Road projects place workers within inches of danger
DANGEROUS JOB – Vehicles speed past Jamie Horn, left, and Samuel Lewis last week as they work on a project to resurface portions of Interstate 20/59 west of Meridian. Horn and Lewis are employees with APAC, the nation's largest asphalt and concrete paving company. Photo by Carisa Mccain / The Meridian Star
By Fredie Carmichael / staff writer
June 30, 2002
When Jamie Horn of Meridian arrives at work everyday at about 6 a.m., the smoldering fresh asphalt of Interstate 20/59 weakens slightly under his dusty black boots.
Horn quickly dons a dingy orange helmet and a fluorescent yellow vest and then monitors the asphalt work all within inches of a steady stream of vehicles that whiz past at 60 mph, 70 mph, 80 mph or faster.
Horn is one of hundreds of people who make a living by constructing and repairing roads and highways in Mississippi a job that can sometimes turn deadly for both workers and motorists.
Within the past two months alone in Meridian, four separate accidents have ground traffic to a standstill near ongoing road construction along I-20/59 west and east of town.
The most recent accident, on June 20, turned fatal.
A 10-vehicle pileup in the eastbound lanes of I-20/59 left two dead and another critically injured. The accident happened when an 18-wheeler apparently collided with vehicles stalled because of construction.
The Federal Highway Administration in Washington has reported that more than 4,000 people have been killed nationwide in highway work-zone accidents within the last six years.
The agency said the most common accidents in a highway work zone are rear-end collisions.
In Mississippi, the state Department of Transportation said that 65 percent of the nearly 4,000 accidents reported to the agency in 2001 were caused by inattentive driving.
Also that year, four MDOT roadside workers were killed in work-zone accidents.
Jim Willis, MDOT's safety engineer, said that aggressive driving has become a major contributing factor to interstate highway accidents.
Willis said MDOT alerts motorists to road construction with orange highway signs placed miles ahead of the actual work. Some of the first signs warning of the I-20/59 work are visible 30 miles away.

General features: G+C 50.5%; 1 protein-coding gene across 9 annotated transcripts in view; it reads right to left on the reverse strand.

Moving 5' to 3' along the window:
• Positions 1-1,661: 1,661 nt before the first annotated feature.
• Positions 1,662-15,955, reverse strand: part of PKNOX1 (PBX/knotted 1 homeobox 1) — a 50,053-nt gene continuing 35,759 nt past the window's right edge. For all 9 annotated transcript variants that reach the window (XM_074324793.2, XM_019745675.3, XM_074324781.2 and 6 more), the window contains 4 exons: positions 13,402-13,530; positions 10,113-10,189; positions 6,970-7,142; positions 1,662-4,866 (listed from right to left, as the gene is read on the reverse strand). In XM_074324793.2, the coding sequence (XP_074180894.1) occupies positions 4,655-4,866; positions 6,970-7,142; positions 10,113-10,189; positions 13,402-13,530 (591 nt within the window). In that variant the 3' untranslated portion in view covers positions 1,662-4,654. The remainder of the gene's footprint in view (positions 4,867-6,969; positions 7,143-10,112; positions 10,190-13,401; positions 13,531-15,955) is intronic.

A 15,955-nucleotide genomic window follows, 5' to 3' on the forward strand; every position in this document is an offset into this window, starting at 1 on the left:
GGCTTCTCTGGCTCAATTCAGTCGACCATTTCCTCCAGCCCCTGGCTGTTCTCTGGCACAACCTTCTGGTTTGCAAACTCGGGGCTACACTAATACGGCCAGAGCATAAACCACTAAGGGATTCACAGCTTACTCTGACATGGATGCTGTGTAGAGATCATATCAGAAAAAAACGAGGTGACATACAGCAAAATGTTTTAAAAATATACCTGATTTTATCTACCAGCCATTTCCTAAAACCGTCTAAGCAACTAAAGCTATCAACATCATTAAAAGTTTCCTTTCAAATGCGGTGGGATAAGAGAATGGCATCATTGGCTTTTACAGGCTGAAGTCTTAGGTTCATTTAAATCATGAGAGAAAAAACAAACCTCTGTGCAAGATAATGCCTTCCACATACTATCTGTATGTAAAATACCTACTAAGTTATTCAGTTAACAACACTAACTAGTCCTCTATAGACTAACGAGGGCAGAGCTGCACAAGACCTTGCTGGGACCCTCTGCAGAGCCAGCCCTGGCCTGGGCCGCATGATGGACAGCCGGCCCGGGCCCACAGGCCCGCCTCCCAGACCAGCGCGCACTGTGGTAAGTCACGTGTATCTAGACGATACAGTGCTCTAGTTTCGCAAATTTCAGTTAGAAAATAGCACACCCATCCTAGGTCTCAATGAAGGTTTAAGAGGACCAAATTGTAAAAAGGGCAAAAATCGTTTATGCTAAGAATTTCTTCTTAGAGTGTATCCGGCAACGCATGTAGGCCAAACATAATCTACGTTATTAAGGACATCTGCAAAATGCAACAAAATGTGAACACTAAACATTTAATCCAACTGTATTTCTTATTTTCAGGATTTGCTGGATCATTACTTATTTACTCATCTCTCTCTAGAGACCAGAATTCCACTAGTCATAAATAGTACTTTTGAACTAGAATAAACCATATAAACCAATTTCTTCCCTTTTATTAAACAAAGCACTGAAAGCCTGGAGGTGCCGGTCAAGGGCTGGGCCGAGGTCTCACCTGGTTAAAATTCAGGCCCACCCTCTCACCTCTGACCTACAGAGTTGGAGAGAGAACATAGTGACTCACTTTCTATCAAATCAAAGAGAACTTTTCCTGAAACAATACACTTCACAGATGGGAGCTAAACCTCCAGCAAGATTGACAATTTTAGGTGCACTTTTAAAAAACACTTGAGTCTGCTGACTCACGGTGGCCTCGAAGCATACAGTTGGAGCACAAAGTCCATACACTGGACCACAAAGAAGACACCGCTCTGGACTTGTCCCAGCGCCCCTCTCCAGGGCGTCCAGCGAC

Motorists also are required to reduce their speed from 70 mph to 60 mph while driving in the work zone.
Robert Dickard knows first-hand just how deadly working on Mississippi roadways can be.
Dickard lost his leg, damaged his hands and was nearly killed on May 9, 2000, when a van ran into him while he was working in the southbound lane of Interstate 55 in Holmes County.
Dickard worked at MDOT for more than 13 years as a heavy equipment operator before the accident forced him to leave the job. Today, at age 57, he's confined to a wheelchair in his home in Lexington.
Allen Burrell, a maintenance supervisor for MDOT, was working with Dickard when he was hit.
In the Meridian area, MDOT is currently working on two projects to resurface sections of I-20/59.
One, a $10.3 million project from Alabama to Highway 19, should be finished by August. The other, a $10.1 million project from 65th Avenue to Newton County, should be completed next month.
MDOT hired APAC, the nation's largest asphalt and concrete paving company, to work both projects. MDOT workers oversee the projects.
Jimmy Ivy, branch manager of Mississippi South APAC, is heading up both of the projects in Meridian. Ivy said while the work is going good, there's always the possibility of danger.
MDOT workers agreed.
Hester, 27, married and father of two, has been inspecting road construction projects for six years. Hester said he has seen several "close calls" on both Meridian projects in which workers were almost harmed.
It's also a job that leaves some workers so edgy that they make sure they hug their children tight every day before they leave for the construction site.
Horn has worked with APAC on paving projects for more than four years. And, he said, the one thing he would tell motorists to do the next time they pass road construction areas is to be more careful.